Should I Get A 15 Year or 30 Year Mortgage?
This year has continued to be a time of new lows in mortgage rates; the 30-year fixed-rate mortgage averaged below 4% for last year (2016), setting a new all-time record lows. The 15-year fixed rate also averaged at historic lows, under 3%.
In 2017, rates are projected to go toward the mid- to upper-4% range. Even so, these are still super low rates historically.
There are many choices in mortgage products today, not just the 30-year mortgage and a 15-year mortgage. When rates are so low, many buyers can take a second look at something other than the typical 30-year mortgage. Many buyers, after seeing the list of mortgage rates, wonder, should I get a 15 year or 30 year mortgage? Good Question.
What is the difference between the 15-year mortgage and the 30-year mortgage?
Besides the obvious pay-off being half the number of years, the difference between the two is mostly experienced by home owners in the monthly mortgage payment. An example of a $300,000 home:
Sample Scenario of two $300,000 mortgages:
|$300,000 Home||Monthly Payment|| Life of Loan
||Total Interest Paid
|30-year-fixed mortgage = 3.5%||$1,347||$484,968||$184,968|
|15-year-fixed mortgage = 2.8%||$2,043||$367,741||$67,741|
|% Difference||48% higher payment||24% savings||63% savings|
You can use this handy mortgage calculator from Bankrate to see the difference in the two mortgage products. You can see that this 30-year fixed mortgage has the advantage of more reasonable payments, while the 15-year fixed mortgage is geared towards long-term savings overall.
The choice between a 15-year or 30-year mortgage comes down to your comfortable monthly tolerances. Some people tell me they don’t want to be “house poor”, or to say they don’t want to have only a little left at the end of the month after paying their mortgage. The 30-year fixed mortgage is the tool that will give you the lowest monthly payment possible by stretching out those payments over 30 years. The cost is more money payed to interest over those 30 years.
With a 15-year mortgage you are paying more towards the balance each month than you would with a 30-year mortgage. Some people live comfortably with higher mortgage payments and less expendable income. Some people buy well below the maximum of what they can afford, using a 15-year mortgage. There is an advantage to having your mortgage paid off in 15 years. The caveat to this payment arrangement is that your tax write-off will be less with a lower amount going toward interest each month.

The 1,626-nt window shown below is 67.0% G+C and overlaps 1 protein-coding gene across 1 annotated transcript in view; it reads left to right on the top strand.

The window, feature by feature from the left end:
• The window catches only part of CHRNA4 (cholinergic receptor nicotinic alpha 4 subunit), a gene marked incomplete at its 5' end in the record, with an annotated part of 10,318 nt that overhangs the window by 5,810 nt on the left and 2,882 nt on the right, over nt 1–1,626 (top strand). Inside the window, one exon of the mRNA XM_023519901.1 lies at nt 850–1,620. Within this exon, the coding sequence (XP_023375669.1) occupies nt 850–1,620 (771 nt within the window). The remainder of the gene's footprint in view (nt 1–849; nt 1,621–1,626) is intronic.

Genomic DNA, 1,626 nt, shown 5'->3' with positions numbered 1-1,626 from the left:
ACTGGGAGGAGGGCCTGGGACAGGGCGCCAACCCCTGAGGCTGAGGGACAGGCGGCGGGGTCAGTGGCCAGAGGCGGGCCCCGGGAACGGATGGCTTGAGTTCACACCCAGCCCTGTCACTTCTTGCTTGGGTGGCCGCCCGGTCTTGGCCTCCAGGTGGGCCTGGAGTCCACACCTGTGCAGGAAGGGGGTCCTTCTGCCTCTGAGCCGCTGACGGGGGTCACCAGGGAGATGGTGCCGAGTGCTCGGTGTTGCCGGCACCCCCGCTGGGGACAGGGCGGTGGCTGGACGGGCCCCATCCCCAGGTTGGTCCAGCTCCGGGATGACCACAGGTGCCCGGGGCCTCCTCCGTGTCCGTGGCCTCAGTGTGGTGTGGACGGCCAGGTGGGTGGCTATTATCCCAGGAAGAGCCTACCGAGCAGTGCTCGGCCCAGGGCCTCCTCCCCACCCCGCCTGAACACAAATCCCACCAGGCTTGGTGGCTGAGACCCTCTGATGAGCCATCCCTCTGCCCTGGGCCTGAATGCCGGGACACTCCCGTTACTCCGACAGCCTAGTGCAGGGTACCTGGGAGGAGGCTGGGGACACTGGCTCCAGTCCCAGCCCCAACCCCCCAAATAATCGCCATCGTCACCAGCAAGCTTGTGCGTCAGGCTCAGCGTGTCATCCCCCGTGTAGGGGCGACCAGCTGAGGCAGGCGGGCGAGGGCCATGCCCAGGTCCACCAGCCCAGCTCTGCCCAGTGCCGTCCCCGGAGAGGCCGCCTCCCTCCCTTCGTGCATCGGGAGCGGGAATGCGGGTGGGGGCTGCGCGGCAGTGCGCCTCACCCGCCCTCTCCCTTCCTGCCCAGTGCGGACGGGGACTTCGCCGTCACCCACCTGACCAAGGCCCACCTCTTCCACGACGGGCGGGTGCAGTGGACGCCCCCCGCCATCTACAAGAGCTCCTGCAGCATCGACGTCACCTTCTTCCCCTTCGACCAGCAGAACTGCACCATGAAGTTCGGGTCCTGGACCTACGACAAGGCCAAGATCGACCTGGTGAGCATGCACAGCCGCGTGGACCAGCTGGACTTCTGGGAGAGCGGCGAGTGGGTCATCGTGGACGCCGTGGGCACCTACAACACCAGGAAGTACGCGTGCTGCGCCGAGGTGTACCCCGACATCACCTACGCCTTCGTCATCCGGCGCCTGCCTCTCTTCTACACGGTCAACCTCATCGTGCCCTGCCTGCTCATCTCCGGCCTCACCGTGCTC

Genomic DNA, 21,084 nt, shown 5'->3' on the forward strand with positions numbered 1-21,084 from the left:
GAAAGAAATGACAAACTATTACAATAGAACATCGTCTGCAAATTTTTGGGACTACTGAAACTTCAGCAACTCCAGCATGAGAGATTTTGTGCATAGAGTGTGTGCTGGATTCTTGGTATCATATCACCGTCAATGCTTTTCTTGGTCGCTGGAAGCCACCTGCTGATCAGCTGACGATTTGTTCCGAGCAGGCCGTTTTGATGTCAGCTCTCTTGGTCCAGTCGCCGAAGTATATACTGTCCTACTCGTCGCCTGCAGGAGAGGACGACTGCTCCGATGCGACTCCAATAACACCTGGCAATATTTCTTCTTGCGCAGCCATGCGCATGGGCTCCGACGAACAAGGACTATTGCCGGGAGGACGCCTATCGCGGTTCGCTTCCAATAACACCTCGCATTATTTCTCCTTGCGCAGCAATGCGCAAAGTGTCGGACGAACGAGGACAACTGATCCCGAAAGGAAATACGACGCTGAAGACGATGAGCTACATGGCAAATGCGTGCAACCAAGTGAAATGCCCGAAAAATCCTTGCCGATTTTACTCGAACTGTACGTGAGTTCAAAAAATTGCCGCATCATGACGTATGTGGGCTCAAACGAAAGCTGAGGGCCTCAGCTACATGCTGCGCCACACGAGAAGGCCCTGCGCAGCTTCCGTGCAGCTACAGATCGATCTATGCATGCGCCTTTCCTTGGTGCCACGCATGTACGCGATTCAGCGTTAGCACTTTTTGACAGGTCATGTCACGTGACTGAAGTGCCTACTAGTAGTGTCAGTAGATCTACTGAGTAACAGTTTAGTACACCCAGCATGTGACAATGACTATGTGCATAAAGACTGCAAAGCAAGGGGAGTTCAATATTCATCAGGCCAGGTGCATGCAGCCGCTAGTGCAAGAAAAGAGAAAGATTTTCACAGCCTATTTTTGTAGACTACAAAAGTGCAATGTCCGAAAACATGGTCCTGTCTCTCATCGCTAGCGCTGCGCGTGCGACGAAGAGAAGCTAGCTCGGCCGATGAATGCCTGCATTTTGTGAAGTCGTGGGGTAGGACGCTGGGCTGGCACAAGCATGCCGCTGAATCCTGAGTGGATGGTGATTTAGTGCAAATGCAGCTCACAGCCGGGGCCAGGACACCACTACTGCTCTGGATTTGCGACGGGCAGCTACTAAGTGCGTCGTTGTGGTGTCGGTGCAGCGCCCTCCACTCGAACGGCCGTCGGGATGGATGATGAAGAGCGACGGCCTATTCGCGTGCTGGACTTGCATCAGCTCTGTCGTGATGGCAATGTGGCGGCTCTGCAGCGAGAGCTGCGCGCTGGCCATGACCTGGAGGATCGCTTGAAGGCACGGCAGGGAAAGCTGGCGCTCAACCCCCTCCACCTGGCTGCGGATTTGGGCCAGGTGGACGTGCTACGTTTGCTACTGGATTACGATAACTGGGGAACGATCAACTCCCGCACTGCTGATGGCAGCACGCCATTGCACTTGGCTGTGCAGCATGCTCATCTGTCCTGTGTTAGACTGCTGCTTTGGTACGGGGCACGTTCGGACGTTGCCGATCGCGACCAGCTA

It’s a lifestyle choice. It’s a subjective choice.
Paying Off Other Things
Part of the decision of which mortgage to choose is the consideration of other obligations you may have. If you have other debts with higher interest rates, you may want to consider paying those first, saving money in interest and payments the long run. In our example, the $700 extra you’d have each month by choosing a 30-year mortgage could be used to pay down debt.
Another consideration is the choice of investing that $700. Could you invest somewhere with a greater return than in your home? Using this IRA Investment Calculator from Bankrate, you would have $147,884 in your IRA after investing the maximum $5,500 a year for 15 years. (Subtract the $67,000 you might have saved if you had a 15-year mortgage and you’re still ahead.)
***This is where our DISCLAIMER goes…we are not financial advisers, we are REALTORS. We’re just raising questions for you to ask your accountant or financial adviser.***
Colin Robertson writes a very informative blog, The Truth About Mortgage, with 6+ years of news about the mortgage industry. He has some great charts to compare the payments with different interest rates. Use his handy charts to compare rates: [click to enlarge]
“Should I Get A 15 Year Or 30 Year Mortgage?” It’s nice knowing you have choices, right? Knowing the numbers helps in making the choice.
Thanks to The Truth About Mortgage for these excellent interest rate charts! Be sure to read Colin Robertson’s blog for great information about mortgages.
Colin makes some other points that make sense when you consider them, but might not think about at first:
- It is also possible to choose a rate for a 15-year mortgage.
- The lower the interest rate, the smaller the difference in monthly payment. As rates move higher, the difference in payment becomes more substantial.
- Higher mortgage rates are more damaging to larger loan amounts. If you look at the 30-year chart, the payment on a $400,000 loan amount at 3.50% is cheaper than the payment on a $300,000 loan at 6%.
- Remember, this chart shows principal and interest only. There are often other items to consider, like Mortgage Insurance, property taxes and homeowners insurance. HOA fees and condo fees can also add to the monthly amount you need to consider.
Check out Colin’s blog for more great information. Another good read for those who want to dive deeper: learn how are mortgages calculated.
Thanks, Colin, for these useful charts!
The Highland Group
Chris & Karen Highland cell 301-401-5119
eXp Realty 410-777-5714